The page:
If you want to get some kind of control over the % of brightness write a Function that iterates an "number" of times. This "number" would be determined by experimentation for example it may take 5 iterations of, myHouse.write(HOUSE_P, DIM, 3); delay(500); to  go to 50% brightness.      

FYI
Have you seen this:
http://playground.arduino.cc/X10/CM17A
http://www.x10.com/automation/ck18a_s_ps32.html
The way you have it in your schematic isn't the same as how you have it wired up!

JABfreak

I understand the code example you indicated very well, no problem there.
I can turn on and off any device in my house.

What I don't understand is the Bright and Dim command, I am unable to compute a value that is  = to a specific brightness
If I want to DIM a light exactly 50% I can do trial and error until I get it on one light but then when I apply this value to other lights in my house I get different results.
In my previous system I was able to set 30% or 40% or 50%, etc... and no matter to which light it was applied to (as long as it is incandescent or halogen) I always got the same results.
I don't understand why if i Dim with 3 repeats 8 times it does not have the same affect as if I Dim with 24 repeats 1 time.
But Dim 1 repeat for 3 times = Dim 3 repeat for 1 time.
I am not getting any logical results.

I don't think sending the codes to a Firecracker which will relay to another wireless device will resolve my problem.

I am working with a TW523 because this device worked well with my previous system without the need for filters or repeaters...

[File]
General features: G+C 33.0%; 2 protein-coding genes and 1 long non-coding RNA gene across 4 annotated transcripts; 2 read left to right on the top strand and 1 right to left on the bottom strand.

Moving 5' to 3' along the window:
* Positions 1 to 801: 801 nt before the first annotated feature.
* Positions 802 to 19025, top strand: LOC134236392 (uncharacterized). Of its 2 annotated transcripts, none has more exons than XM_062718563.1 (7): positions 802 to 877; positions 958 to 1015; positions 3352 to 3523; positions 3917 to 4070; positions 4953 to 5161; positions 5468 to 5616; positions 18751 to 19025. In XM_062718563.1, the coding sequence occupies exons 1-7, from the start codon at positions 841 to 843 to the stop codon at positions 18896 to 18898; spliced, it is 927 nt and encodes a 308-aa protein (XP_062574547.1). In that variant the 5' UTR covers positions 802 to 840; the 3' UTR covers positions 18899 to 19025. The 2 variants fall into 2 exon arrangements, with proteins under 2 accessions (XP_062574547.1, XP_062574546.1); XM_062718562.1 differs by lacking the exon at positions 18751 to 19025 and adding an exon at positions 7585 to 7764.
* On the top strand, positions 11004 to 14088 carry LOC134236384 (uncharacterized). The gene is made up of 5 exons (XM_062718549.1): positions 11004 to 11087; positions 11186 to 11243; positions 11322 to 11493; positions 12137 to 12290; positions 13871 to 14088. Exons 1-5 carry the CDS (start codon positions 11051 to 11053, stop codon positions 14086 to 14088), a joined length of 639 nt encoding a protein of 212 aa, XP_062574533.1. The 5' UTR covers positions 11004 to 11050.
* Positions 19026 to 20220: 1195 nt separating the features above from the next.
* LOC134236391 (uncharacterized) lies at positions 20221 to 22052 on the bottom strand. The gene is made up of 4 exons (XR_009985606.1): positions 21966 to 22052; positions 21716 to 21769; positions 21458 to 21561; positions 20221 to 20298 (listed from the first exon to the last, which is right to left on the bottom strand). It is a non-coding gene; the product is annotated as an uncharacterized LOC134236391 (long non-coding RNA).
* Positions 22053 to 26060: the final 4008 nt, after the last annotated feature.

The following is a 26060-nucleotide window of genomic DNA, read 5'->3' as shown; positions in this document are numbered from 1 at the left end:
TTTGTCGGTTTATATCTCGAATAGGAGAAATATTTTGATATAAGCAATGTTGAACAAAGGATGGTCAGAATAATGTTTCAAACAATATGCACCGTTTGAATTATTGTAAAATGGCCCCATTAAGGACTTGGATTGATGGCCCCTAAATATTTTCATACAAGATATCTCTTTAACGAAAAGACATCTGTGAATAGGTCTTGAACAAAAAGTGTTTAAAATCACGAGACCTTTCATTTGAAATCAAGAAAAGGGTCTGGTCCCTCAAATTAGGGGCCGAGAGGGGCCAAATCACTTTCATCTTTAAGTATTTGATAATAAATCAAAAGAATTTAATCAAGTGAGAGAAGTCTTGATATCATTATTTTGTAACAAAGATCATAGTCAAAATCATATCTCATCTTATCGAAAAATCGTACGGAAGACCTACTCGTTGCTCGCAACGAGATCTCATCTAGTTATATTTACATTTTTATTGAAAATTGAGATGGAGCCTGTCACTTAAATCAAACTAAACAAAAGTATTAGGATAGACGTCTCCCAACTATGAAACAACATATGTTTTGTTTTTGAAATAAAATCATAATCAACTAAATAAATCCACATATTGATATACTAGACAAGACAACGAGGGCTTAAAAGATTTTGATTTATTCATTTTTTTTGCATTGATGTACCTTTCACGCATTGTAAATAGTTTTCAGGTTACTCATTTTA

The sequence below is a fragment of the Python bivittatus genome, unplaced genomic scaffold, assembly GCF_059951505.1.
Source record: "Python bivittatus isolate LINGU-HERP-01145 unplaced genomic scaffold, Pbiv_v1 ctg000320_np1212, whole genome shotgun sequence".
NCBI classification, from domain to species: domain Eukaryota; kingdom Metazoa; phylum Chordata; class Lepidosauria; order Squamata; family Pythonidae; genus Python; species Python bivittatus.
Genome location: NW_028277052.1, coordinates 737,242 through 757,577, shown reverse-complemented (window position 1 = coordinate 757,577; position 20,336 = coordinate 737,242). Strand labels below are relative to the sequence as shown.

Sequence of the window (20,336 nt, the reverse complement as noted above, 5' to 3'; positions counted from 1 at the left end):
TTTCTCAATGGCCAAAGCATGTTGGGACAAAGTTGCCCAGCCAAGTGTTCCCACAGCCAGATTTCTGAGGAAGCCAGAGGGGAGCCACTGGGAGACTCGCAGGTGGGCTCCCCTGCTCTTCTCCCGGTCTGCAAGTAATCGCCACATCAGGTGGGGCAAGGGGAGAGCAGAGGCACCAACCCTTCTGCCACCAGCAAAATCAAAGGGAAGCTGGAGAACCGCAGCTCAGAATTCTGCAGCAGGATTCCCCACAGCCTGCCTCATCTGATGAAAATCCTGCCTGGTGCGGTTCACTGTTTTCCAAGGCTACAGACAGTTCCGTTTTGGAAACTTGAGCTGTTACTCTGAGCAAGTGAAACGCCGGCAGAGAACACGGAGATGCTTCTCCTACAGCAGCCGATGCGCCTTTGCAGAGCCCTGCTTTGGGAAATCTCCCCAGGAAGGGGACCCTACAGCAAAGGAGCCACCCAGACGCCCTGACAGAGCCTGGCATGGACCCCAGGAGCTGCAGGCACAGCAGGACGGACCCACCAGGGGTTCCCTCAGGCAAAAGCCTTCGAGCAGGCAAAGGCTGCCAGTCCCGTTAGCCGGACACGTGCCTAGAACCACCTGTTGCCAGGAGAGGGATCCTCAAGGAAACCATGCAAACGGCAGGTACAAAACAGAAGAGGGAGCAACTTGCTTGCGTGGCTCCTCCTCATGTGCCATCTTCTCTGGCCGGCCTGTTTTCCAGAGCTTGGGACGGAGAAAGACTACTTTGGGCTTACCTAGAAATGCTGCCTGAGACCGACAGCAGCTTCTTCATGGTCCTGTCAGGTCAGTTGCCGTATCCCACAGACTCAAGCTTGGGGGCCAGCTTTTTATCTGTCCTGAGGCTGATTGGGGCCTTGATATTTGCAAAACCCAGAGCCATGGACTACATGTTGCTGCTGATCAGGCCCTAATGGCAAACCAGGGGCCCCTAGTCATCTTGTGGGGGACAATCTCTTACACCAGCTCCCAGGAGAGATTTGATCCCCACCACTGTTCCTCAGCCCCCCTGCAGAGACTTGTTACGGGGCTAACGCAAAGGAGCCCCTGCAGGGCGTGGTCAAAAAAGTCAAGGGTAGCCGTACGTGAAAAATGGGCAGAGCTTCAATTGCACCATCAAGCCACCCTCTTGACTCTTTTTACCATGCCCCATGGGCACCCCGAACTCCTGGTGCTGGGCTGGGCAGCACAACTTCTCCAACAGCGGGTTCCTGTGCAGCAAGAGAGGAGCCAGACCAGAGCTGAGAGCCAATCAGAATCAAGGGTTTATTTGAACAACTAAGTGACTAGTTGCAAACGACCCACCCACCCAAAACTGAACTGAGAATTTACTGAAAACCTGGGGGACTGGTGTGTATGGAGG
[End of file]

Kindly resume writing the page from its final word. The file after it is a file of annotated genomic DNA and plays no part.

Mike

LarryD

Quote
I don't understand why if I Dim with 3 repeats 8 times it does not have the same affect as if I Dim with 24 repeats 1 time. But Dim 1 repeat for 3 times = Dim 3 repeat for 1 time.

The lack of repeatability is upsetting.
It is my understanding that the X10 DIM and BRIGHT commands require 2 repeats, you then issue them a number of times to achieve a certain level (but it looks like your experience shows otherwise).
To be consistent you will have to use candle light  ;)

FYI, you probably seen this LINK:
http://load-8-1.blogspot.ca/2010/06/x10-plc-rf-ir-and-computer-interface.html
http://code.google.com/p/arduino-x10/source/browse/trunk/Libraries/X10ex/X10ex.cpp
The way you have it in your schematic isn't the same as how you have it wired up!

JABfreak

I believe I have it all figured out finely!
The reason why I was always getting different results is because for some reason the TW523 remembers the status of a device, so every time I ran my program, it Dimmed or Brightened from the previous value.

I have resolved this by calling a function that fully brightens the light before processing the dim command to a specific value and concluded the value of brightness or Dimness is between 1 to 100 so if I dim 50 times the light will be at 50% of its brightness.

I have also came to conclusion that when calling the DIM or BRIGHT command, using a repeat value of greater than 1 does not work properly and I believe it is because of a bad time delay between the repeats.
when I use a loop to dim or brighten with a repeat value of 1 it is now working.

I have not yet applied this to my complete house but I have tested on one light over and over with always the same results.
Mike

LarryD

#12
Jun 12, 2013, 07:25 pm Last Edit: Jun 12, 2013, 07:38 pm by LarryD Reason: 1
I like it when a plan comes together!
The tw523 has no memory. It is the module itself that remembers the on/off & the dim/bright levels. It's-good to know that the way to use dim/bright should be used with 1 repeat. By the way the older x10 modules do not have the ability to transmit so you cannot read from them. It's probably a good idea to have a spare tw523 on hand.

Good for you for sticking with your project!

PS
I made a micro chip controller x10 receiver that has 32 relays (2 house codes) works great! 1-16 are on/off and 17-32 are momentary on.
The way you have it in your schematic isn't the same as how you have it wired up!